I prefer to keep some DME around for starters, but have been caught without it and had to go to the pantry for sugars. If you draw off the wort, (recommended method for any starter) you can use any sugar. What you are wanting in the starter is the yeast count to explode, for them to have strong cell walls and to be healthy and ready to attack the wort. Using DME is the recommended method, but basically for making a starter, sugar is sugar, we do not transfer the taste profile of the starter into our beer. Just the yeast slurry.
pitching the starter medium is just nasty.

let me clarify a bit
when we first start the process of making starters we normally just pitch the entire thing
then we learn to do a cold crash and pour off the medium, and pitch just the slurry
the next step after that is learning to wash the yeast so we get a more pure culture without the left over waste.

I digress

How do you wash it then?
 

bajaedition

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cold crash, pour off the wort

put in some sanitized water ( cooled to about temp of the yeast bed)and mix up, cold crash again

pour off the liquid

now you have a much cleaner slurry of yeast, you can wash them again if you want but that should be good enough for a starter and you are not transferring any off flavors from the starter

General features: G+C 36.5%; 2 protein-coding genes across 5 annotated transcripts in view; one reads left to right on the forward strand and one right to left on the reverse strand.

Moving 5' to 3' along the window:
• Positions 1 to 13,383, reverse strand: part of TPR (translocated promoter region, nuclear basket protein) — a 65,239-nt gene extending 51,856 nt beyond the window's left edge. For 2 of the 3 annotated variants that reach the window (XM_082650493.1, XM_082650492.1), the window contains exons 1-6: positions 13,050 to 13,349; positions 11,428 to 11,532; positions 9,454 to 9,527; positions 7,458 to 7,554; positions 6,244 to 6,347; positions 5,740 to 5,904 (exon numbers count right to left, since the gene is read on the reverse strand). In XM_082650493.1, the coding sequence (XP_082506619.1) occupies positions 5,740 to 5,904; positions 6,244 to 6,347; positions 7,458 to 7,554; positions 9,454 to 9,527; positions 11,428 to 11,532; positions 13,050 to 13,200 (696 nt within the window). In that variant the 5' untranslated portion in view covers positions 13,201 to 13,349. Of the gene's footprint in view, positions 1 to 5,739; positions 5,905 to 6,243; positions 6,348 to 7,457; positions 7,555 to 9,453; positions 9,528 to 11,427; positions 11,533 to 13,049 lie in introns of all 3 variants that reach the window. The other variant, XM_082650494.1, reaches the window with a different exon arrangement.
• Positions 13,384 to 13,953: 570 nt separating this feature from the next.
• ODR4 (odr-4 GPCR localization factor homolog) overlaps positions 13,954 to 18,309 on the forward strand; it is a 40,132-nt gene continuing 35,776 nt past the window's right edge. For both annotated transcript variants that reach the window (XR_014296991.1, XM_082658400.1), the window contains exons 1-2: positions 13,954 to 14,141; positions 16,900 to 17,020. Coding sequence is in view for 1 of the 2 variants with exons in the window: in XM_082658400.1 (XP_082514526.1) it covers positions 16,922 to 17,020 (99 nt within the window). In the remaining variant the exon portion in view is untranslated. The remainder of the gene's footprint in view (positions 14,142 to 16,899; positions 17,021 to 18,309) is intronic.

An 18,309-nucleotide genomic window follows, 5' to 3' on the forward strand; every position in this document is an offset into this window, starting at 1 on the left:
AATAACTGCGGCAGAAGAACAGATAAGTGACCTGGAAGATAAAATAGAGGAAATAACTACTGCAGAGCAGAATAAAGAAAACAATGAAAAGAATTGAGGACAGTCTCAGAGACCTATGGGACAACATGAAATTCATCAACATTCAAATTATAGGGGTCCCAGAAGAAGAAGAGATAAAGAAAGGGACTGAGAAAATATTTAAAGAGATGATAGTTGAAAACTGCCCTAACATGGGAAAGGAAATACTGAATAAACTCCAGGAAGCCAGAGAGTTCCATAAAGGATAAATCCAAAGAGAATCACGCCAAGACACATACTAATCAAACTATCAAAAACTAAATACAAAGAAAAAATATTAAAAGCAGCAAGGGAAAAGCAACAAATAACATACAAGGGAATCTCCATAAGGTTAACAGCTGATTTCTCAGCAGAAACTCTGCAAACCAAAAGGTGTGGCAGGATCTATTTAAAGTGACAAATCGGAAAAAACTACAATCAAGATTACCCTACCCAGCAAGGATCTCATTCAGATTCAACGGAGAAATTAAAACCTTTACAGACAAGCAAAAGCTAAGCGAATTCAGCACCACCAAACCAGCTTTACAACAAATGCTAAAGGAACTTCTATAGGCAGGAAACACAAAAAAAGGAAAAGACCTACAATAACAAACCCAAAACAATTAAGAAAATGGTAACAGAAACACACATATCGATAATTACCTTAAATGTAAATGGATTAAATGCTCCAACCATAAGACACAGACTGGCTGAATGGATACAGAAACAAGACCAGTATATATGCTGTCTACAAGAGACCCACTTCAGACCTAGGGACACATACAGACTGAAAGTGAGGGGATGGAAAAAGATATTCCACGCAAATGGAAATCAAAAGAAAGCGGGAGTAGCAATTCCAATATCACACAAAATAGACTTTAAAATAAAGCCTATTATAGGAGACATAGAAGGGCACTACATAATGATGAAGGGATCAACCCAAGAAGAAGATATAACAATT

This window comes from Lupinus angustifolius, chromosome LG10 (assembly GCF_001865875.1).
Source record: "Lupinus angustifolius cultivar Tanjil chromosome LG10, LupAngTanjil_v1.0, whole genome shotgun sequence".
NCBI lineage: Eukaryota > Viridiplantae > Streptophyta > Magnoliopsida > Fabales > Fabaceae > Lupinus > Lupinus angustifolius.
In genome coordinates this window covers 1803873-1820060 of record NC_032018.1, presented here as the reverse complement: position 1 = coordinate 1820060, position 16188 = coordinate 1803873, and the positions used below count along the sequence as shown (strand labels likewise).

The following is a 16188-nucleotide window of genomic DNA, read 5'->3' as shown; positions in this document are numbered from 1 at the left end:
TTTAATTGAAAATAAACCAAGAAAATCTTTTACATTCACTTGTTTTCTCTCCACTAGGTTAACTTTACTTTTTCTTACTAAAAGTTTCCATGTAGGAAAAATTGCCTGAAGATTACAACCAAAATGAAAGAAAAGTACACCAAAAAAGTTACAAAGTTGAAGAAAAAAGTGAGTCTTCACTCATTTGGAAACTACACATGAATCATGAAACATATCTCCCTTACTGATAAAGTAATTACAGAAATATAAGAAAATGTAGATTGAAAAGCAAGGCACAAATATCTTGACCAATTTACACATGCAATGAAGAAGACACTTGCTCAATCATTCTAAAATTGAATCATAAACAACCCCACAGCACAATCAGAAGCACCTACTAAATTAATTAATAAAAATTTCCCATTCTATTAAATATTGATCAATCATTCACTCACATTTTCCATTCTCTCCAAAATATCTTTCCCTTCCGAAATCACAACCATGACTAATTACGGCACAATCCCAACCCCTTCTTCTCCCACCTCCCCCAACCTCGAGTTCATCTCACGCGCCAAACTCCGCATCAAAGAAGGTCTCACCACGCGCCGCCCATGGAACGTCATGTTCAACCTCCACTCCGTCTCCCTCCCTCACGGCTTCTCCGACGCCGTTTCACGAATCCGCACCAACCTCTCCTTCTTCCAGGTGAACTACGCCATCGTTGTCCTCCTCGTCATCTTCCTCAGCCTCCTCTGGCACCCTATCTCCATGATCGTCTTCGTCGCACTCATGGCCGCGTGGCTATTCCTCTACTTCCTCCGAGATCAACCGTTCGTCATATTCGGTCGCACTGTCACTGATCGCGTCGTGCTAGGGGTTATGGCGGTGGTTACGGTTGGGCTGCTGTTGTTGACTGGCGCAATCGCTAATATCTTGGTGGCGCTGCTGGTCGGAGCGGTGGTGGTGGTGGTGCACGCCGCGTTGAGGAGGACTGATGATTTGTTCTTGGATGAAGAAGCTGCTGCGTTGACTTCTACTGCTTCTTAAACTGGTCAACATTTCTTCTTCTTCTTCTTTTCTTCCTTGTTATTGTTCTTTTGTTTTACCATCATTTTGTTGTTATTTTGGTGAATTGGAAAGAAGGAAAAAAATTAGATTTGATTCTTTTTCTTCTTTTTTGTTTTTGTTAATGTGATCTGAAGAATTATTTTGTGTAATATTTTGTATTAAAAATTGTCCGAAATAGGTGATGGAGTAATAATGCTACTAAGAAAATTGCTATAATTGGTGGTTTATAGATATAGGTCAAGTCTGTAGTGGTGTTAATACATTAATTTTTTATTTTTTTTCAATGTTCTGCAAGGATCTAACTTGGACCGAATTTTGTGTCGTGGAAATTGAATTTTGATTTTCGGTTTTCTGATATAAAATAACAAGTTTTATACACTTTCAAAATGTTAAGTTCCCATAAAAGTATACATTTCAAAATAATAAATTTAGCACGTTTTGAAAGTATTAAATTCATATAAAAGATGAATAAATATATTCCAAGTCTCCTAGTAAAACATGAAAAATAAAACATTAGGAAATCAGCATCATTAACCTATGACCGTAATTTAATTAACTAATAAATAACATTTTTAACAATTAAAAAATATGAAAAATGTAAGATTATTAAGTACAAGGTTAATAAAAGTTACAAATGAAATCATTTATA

Edit: this hobby can consume you as you try to get better and better at the craft. My starters are done on a counter top on a stir plate at about 74 degrees, house temp. as most guys do. So they are not done with the care I use for my beer. a little pre planning and a few extra steps pays off huge in the end. Most of the starters are DME and a pinch of yeast nutrients. I recommend that. I in my humble opinion feel that pitching all the junk from the fermentation in the starter is nasty, so I wash it out one time. That is my opinion. I know of others who also do such, and then there are guys who just pitch the entire starter as it comes off the stir plate.
It is up to you